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Central bus lanes idea spreads

The idea of putting Dominion Road’s bus lanes in the middle of the road, rather than at its edges, seems to be gaining traction – with a NZ Herald article today discussing the matter. Some extracts from that article:

Auckland’s Dominion Rd could have bus lanes running up and down its centre, just as trams did until the middle of last century.

The idea has been raised by Auckland Regional Council chairman Mike Lee, amid uncertainty over kerbside bus lanes introduced in 1999.

Although he has criticised a decision by Auckland City’s transport committee to consult the public on whether to open the lanes to all vehicles with one or more passengers, committee chairman Ken Baguley agrees running buses along the centre of Dominion Rd merits consideration.

The council is planning a $50 million-plus upgrade for the road, which will include widening long stretches by up to 2m.

Even so, space will remain tight through intersections with Balmoral and Valley Rds after the abandonment of a proposal for bus loops, which would have turned shopping centres into islands.

“If you could treat the bus as a tram and have it going on its own set of lights through one central lane, far less road is going to be required by the bus lane,” Mr Baguley said…

…Mr Lee said that if there was a problem with bus lanes along the edges of Dominion Rd, conflicts with vehicles pulling out of driveways or side streets could be removed by running buses down the middle.

Traffic lights could be used for passengers to reach platforms in the middle of the road.

“Such a system would cope with far higher numbers of buses than the current system or the proposed retrograde T2 idea [of allowing cars with two or more occupants into bus lanes].”

He said afterwards that the system could also future-proof Dominion Rd for light railcars once passenger demand grew beyond the capacity of buses.

Now a couple of comments are probably worth making straight away. First is that the idea I talked about in this previous post (and Mike Lee’s idea) is about two central bus lanes, not one solitary (presumably reversible) lane that Ken Baguely seems to have interpreted it. A cross-section of the road would look something like this: Undoubtedly at the main shopping centres thing would need to be narrowed down quite a lot: narrower footpaths, cycle lane, and no median – but that’s not particularly impossible to achieve. Also where the buses stop you would need to narrow it down (though you’d stagger the stops slightly so that you didn’t need a central island platform – you could have your bus stop between the bus lane at the general traffic lane, which means that you could run normal buses on it (otherwise people would be boarding from the other side of the bus).

There has been quite a lot of very interesting debate on the Dominion Road bus/T2 lane issue on the Aucklandtrains blog, with councillor Mark Donnelly providing some very interesting input to the comment section. His main concern seems to be ensuring that Dominion Road does not become the kind of “de-facto motorway” that other four-lane roads with no parking on their sides (such as Balmoral Road) have kind of become. I think he has a reasonable concern, although in some respects putting the bus lanes in the centre of the road could assist in solving this problem – because that would become the part of the road where you’re focused on the speed of getting people through the village centres, whereas the general traffic lanes could be “humanised” through paving, narrowing and other landscaping to slow traffic down as it passes through the town centres: thereby making the places more pedestrian friendly.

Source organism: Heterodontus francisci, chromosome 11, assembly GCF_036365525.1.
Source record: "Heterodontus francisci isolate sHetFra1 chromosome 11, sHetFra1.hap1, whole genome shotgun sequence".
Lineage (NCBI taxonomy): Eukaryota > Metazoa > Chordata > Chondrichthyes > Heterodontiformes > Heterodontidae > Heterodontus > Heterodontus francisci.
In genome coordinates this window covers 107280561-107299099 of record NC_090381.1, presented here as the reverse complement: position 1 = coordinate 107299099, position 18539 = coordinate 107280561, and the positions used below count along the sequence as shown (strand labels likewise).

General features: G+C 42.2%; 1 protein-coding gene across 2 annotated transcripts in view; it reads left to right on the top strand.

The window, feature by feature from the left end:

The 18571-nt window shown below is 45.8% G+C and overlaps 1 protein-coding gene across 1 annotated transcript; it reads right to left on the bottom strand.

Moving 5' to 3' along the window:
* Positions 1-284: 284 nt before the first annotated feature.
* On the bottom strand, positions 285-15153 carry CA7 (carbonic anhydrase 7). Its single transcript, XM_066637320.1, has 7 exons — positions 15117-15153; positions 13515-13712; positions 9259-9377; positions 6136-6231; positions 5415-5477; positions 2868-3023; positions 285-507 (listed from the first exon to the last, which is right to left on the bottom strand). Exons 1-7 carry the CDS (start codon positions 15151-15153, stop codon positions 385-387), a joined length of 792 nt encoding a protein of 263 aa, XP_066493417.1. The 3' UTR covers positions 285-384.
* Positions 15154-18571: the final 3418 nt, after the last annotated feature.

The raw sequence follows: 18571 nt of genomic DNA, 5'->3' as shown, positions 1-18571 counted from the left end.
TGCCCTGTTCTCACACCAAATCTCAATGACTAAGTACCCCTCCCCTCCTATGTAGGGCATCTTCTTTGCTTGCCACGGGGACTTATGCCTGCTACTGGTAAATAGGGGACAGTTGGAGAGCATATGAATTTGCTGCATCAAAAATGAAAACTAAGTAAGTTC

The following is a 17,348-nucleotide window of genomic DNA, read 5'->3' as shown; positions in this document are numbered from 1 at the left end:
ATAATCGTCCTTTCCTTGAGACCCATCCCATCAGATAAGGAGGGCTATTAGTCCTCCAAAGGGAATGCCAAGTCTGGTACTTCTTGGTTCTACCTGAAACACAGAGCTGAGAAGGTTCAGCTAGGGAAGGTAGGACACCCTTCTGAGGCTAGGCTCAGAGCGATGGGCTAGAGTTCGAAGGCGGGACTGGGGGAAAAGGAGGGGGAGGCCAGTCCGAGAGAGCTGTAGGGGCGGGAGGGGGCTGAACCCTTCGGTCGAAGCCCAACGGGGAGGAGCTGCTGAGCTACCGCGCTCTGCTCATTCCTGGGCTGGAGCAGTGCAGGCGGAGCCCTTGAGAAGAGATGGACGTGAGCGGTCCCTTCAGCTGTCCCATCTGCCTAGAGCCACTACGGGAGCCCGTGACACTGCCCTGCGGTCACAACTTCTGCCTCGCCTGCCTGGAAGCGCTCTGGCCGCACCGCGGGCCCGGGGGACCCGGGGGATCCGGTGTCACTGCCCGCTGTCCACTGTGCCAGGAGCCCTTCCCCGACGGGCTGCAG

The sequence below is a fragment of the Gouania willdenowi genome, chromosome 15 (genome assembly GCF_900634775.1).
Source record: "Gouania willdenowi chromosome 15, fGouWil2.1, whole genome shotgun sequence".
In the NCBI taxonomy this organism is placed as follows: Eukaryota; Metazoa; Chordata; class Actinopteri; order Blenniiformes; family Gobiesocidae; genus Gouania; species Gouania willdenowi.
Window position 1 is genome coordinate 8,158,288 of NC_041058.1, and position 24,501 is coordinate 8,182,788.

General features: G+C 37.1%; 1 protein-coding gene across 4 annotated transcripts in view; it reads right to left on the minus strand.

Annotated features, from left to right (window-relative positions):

I think there are some key questions that we need to consider about what to do with Dominion Road. The first is whether there’s a place for on-street parking – and I think we need to consider both the for and against arguments. While allowing parking is a fairly inefficient use of what is extremely valuable “through-space”, it generally does help support local business centres and it also provides a barrier between pedestrians and the road, often making the pedestrian environment more friendly. Cars slow down because the road is narrower and they’re cautious about people stepping out of their cars and so forth – it does help humanise the road a bit. My general opinion is that retaining some level of on-street parking could be nice, but I just don’t know where it could go in terms of other priorities we have for this route.

The second key question is about the hours of operation for the bus priority lanes, whether they’re at the edge of the road or in the middle. As noted in the herald article above, Ken Baguley seems to want to restrict bus priority to peak hours, whereas the original proposal was for the priority to be at all times. I think the current “peak hours” of 7-9am inbound and 4-6pm outbound is completely insufficient – as we have 5 minute bus frequencies interpeak on weekdays. Even on Saturday the buses run every 10 minutes along Dominion Road throughout the day. I think ideally the bus lanes should operate 6am-7pm, seven days a week. It seems a bit pointless keeping the bus lanes in operation at 3am in the morning when there are absolutely no buses. Extending the hours of the bus lanes to beyond just the peak times recognises that Dominion Road really is urban transit, and not just commuter transit, a point that the current b.line concept also tries to emphasise.

In the end, I think that we need to think clearly about “what is the core purpose of Dominion Road in Auckland?” Obviously we want to run cars along it, obviously we want to ensure that the village centres along it can be vibrant, obviously we want to provide cycle lanes where possible, and obviously we want to make it a good public transport route. But quite simply there isn’t enough space along the road to provide perfectly for everyone, so we need to prioritise. On almost every single road in Auckland, cars passing through or cars parking are given priority. We have an extensive motorway system where cars are given exclusive priority, we have enormous carparks all over our city where cars parking are given priority – so surely on perhaps Auckland’s best bus route we should, for once, start off our thinking by asking “what works best for buses here?” and then fit everything else around that.

And that’s why I ultimately think that putting the bus lanes down the middle of the road is the best idea. Because it’s what would work best for the buses, and they’re our priority on this corridor – for once.